Pork: Good or Bad?

by in Healthy Tips, June 8, 2009

pork tenderloin
We stirred up some controversy recently when we included pork on our list of energy-boosting foods. Some of you questioned whether it was healthy or safe to eat. So you can make your own decision, we thought we’d share pork’s nutrition facts. Is it really the “other white meat”?

Trimming the Fat
If you’re looking for the healthiest pork options, you want lean cuts — tenderloin, loin chops and sirloin roast. Bacon and other fatty cuts are very high in artery-clogging saturated fat and cholesterol and not for everyday eating. Baked ham and lunch meat fall somewhere in the middle when it comes to fat and calories. Just like with other meats, pork is safe when cooked to the proper internal temperature (it’s 160F for pork).

Some folks are conscientious of the environmental impact of meats they eat. If that’s you, look for local and free-range purveyors of pork products — just like you would for chicken and beef. Local or free-range products may have a higher price tag, but you can offset the cost in other ways like committing to a meatless day once a week.

Nutrition Facts
Lean cuts of pork are high in protein, low in fat and have more B-vitamins (thiamin, niacin, B6 and B12) than many other types of meat. These vitamins play a role in a variety of body functions, including metabolism and energy production (that’s why we had it on our “energizing foods” list). For some perspective, let’s compare 3 ounces of cooked pork tenderloin to the same amount of cooked chicken breast — as you’ll see, they aren’t all that different:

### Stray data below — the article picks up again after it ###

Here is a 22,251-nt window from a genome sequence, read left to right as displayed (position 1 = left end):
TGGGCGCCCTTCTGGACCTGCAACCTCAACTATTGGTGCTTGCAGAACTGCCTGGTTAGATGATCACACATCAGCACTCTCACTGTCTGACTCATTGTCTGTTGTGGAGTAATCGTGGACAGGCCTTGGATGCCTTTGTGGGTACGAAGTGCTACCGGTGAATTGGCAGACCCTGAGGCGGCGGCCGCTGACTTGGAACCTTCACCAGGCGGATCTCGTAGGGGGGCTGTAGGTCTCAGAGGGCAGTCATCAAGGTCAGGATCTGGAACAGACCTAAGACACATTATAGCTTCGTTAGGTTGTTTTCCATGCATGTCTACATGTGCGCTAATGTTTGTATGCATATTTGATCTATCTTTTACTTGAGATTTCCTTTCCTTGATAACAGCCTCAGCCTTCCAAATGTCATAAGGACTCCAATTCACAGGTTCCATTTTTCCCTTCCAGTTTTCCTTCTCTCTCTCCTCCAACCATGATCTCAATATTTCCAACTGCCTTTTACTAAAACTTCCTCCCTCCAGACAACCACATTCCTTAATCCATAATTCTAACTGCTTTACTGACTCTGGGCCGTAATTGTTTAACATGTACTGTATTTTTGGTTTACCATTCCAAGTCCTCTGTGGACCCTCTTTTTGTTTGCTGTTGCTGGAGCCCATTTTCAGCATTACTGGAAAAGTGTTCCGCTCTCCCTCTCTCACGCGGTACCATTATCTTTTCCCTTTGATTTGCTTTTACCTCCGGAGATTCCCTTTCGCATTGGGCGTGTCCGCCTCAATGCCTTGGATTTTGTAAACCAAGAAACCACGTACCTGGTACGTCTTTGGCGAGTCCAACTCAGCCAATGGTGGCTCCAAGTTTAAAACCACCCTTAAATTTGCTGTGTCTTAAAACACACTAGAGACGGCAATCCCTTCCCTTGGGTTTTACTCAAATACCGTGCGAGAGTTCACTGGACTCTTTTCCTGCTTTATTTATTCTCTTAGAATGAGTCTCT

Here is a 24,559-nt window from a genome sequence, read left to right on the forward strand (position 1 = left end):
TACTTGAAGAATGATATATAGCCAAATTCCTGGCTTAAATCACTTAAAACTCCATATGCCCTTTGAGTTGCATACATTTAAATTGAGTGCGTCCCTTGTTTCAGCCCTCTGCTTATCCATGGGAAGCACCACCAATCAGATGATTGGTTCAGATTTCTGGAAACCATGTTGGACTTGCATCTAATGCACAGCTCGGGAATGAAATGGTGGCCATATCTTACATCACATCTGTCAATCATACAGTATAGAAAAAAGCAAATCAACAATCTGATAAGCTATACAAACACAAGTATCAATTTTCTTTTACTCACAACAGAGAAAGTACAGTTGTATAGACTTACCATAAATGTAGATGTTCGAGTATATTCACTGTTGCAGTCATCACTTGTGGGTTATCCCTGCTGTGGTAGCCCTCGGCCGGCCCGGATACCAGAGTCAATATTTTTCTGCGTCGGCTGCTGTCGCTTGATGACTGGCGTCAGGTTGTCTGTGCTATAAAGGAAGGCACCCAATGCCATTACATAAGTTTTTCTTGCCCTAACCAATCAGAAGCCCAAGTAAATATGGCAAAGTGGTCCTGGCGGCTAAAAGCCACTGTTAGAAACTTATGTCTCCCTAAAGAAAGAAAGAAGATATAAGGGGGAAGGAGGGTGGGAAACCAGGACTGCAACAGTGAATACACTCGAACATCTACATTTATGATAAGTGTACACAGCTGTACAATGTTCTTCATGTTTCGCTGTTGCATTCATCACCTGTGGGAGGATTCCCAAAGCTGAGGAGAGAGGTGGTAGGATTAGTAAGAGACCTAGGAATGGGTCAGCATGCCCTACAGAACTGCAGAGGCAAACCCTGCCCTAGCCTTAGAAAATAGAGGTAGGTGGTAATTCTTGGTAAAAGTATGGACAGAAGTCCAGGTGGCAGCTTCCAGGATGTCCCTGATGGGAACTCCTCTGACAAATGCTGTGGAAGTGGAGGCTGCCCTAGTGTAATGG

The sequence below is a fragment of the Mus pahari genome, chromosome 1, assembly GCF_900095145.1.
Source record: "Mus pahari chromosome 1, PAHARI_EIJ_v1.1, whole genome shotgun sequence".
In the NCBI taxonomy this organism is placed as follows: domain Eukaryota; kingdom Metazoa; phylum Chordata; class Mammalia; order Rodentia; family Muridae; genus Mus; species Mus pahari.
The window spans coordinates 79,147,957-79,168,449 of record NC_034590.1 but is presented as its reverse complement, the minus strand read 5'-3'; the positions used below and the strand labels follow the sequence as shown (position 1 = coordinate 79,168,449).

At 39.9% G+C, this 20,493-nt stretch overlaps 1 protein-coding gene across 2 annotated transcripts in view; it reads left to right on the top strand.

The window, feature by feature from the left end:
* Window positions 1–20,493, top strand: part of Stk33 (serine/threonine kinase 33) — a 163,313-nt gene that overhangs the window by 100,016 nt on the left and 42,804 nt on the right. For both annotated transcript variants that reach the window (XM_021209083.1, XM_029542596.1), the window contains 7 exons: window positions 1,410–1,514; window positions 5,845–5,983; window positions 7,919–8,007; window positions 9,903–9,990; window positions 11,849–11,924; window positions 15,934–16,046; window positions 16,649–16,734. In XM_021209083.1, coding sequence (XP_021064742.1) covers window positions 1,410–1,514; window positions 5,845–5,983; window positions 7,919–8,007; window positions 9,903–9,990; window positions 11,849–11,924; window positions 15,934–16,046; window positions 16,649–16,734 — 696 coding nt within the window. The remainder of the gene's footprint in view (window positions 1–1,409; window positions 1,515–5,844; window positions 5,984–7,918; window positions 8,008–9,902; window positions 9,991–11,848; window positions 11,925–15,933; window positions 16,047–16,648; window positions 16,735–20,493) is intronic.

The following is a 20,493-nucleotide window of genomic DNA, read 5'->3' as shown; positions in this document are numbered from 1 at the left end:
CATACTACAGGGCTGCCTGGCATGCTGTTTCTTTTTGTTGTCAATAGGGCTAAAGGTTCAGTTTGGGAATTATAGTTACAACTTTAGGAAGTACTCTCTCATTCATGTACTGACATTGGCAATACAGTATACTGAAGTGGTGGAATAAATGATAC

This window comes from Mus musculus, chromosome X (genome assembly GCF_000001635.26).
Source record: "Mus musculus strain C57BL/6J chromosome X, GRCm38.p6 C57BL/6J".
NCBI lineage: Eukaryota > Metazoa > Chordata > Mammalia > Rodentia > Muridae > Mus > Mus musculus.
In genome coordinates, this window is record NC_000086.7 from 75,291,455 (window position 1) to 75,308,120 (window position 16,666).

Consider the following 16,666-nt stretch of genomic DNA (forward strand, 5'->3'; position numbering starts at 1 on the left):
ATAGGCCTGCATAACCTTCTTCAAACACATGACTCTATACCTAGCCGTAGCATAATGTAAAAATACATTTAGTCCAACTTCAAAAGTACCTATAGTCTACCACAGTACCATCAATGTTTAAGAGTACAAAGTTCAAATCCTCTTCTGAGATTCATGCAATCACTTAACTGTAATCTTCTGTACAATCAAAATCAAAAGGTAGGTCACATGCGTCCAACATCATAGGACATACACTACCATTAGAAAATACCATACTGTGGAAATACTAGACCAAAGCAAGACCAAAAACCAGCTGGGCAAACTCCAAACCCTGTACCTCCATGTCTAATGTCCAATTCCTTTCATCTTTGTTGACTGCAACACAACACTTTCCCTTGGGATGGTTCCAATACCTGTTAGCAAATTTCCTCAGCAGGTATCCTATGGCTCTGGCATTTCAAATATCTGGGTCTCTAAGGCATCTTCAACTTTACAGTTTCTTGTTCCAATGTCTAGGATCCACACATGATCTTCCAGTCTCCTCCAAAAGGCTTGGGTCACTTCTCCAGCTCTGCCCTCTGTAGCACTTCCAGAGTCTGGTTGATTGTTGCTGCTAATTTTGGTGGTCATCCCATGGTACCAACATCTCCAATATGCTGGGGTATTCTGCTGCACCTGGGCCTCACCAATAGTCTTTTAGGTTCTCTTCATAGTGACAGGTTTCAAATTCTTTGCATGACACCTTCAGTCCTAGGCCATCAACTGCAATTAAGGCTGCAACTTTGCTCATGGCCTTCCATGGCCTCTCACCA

Pork Tenderloin
Calories: 96 calories
Total Fat: 3 grams
Saturated Fat: 1 grams
Cholesterol: 48 milligrams
Protein: 18 grams
Iron 6%
Thiamin 45%
Niacin 30%
B6 27%
B12 6%

Pork also contains healthy doses of zinc and selenium.

Chicken Breast
Calories: 142 calories
Total Fat: 3 grams
Saturated Fat: 1 grams
Cholesterol: 73 milligrams
Protein: 27 grams
Iron 5%
Thiamin 4%
Niacin 59%
B6 26%
B12 5%

Chicken is also a good source of selenium.

Of course, what you choose to eat is always a personal decision. If you’re a pork fan, below is a collection of recipes you might want to try. If not, check out alternative meats like bison, which is also lean, or consider a more vegetarian-focused diet.

Pork recipes to try:

TELL US: Where do you stand on the pork debate?

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